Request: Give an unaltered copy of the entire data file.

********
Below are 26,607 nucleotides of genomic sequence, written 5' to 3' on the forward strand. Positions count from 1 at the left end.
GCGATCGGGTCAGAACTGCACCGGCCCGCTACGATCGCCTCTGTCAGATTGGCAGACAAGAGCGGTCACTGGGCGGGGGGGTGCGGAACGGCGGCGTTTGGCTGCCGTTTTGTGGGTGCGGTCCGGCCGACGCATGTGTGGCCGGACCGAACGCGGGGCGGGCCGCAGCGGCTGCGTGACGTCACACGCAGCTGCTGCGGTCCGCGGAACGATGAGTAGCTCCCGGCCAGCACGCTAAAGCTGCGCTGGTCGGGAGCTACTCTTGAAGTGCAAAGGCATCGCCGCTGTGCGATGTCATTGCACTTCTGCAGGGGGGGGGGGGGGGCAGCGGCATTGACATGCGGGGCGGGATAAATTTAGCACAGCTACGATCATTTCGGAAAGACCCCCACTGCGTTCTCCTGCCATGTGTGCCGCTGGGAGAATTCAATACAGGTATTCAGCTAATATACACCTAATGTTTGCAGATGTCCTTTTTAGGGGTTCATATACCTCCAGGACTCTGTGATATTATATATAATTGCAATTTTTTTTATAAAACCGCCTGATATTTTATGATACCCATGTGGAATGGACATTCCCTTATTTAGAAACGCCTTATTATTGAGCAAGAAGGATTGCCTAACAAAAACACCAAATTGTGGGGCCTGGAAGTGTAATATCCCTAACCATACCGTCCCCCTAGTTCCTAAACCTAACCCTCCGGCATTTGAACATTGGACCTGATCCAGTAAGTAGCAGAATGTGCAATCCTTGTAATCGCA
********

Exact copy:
Below are 26,607 nucleotides of genomic sequence, written 5' to 3' on the forward strand. Positions count from 1 at the left end.
GCGATCGGGTCAGAACTGCACCGGCCCGCTACGATCGCCTCTGTCAGATTGGCAGACAAGAGCGGTCACTGGGCGGGGGGGTGCGGAACGGCGGCGTTTGGCTGCCGTTTTGTGGGTGCGGTCCGGCCGACGCATGTGTGGCCGGACCGAACGCGGGGCGGGCCGCAGCGGCTGCGTGACGTCACACGCAGCTGCTGCGGTCCGCGGAACGATGAGTAGCTCCCGGCCAGCACGCTAAAGCTGCGCTGGTCGGGAGCTACTCTTGAAGTGCAAAGGCATCGCCGCTGTGCGATGTCATTGCACTTCTGCAGGGGGGGGGGGGGGGCAGCGGCATTGACATGCGGGGCGGGATAAATTTAGCACAGCTACGATCATTTCGGAAAGACCCCCACTGCGTTCTCCTGCCATGTGTGCCGCTGGGAGAATTCAATACAGGTATTCAGCTAATATACACCTAATGTTTGCAGATGTCCTTTTTAGGGGTTCATATACCTCCAGGACTCTGTGATATTATATATAATTGCAATTTTTTTTATAAAACCGCCTGATATTTTATGATACCCATGTGGAATGGACATTCCCTTATTTAGAAACGCCTTATTATTGAGCAAGAAGGATTGCCTAACAAAAACACCAAATTGTGGGGCCTGGAAGTGTAATATCCCTAACCATACCGTCCCCCTAGTTCCTAAACCTAACCCTCCGGCATTTGAACATTGGACCTGATCCAGTAAGTAGCAGAATGTGCAATCCTTGTAATCGCA